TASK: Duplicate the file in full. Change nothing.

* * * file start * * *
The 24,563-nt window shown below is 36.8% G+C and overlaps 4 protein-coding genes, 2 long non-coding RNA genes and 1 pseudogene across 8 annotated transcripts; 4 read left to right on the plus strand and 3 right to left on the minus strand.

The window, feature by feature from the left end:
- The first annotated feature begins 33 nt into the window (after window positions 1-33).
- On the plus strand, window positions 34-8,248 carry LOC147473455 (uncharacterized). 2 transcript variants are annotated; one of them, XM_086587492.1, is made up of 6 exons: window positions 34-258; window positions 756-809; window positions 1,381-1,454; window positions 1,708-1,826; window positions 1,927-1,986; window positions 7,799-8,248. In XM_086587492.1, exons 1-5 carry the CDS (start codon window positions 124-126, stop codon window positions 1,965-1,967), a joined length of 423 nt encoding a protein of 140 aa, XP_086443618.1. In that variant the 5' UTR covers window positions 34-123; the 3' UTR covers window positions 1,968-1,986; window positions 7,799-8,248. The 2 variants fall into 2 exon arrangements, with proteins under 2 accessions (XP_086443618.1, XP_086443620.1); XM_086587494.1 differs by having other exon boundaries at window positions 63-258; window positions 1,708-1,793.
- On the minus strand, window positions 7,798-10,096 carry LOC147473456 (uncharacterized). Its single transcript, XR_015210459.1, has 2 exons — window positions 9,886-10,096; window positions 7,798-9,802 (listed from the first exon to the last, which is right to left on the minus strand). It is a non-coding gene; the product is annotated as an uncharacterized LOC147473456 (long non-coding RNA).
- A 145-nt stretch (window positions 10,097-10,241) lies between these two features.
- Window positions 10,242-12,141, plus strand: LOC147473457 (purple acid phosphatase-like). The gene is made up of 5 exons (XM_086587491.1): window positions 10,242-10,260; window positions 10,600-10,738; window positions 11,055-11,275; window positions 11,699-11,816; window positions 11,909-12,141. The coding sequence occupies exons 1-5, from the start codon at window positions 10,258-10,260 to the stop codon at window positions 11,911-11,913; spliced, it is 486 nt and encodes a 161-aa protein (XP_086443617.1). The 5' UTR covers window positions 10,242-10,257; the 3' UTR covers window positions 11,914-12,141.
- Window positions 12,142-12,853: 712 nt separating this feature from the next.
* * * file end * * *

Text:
The 24,563-nt window shown below is 36.8% G+C and overlaps 4 protein-coding genes, 2 long non-coding RNA genes and 1 pseudogene across 8 annotated transcripts; 4 read left to right on the plus strand and 3 right to left on the minus strand.

The window, feature by feature from the left end:
- The first annotated feature begins 33 nt into the window (after window positions 1-33).
- On the plus strand, window positions 34-8,248 carry LOC147473455 (uncharacterized). 2 transcript variants are annotated; one of them, XM_086587492.1, is made up of 6 exons: window positions 34-258; window positions 756-809; window positions 1,381-1,454; window positions 1,708-1,826; window positions 1,927-1,986; window positions 7,799-8,248. In XM_086587492.1, exons 1-5 carry the CDS (start codon window positions 124-126, stop codon window positions 1,965-1,967), a joined length of 423 nt encoding a protein of 140 aa, XP_086443618.1. In that variant the 5' UTR covers window positions 34-123; the 3' UTR covers window positions 1,968-1,986; window positions 7,799-8,248. The 2 variants fall into 2 exon arrangements, with proteins under 2 accessions (XP_086443618.1, XP_086443620.1); XM_086587494.1 differs by having other exon boundaries at window positions 63-258; window positions 1,708-1,793.
- On the minus strand, window positions 7,798-10,096 carry LOC147473456 (uncharacterized). Its single transcript, XR_015210459.1, has 2 exons — window positions 9,886-10,096; window positions 7,798-9,802 (listed from the first exon to the last, which is right to left on the minus strand). It is a non-coding gene; the product is annotated as an uncharacterized LOC147473456 (long non-coding RNA).
- A 145-nt stretch (window positions 10,097-10,241) lies between these two features.
- Window positions 10,242-12,141, plus strand: LOC147473457 (purple acid phosphatase-like). The gene is made up of 5 exons (XM_086587491.1): window positions 10,242-10,260; window positions 10,600-10,738; window positions 11,055-11,275; window positions 11,699-11,816; window positions 11,909-12,141. The coding sequence occupies exons 1-5, from the start codon at window positions 10,258-10,260 to the stop codon at window positions 11,911-11,913; spliced, it is 486 nt and encodes a 161-aa protein (XP_086443617.1). The 5' UTR covers window positions 10,242-10,257; the 3' UTR covers window positions 11,914-12,141.
- Window positions 12,142-12,853: 712 nt separating this feature from the next.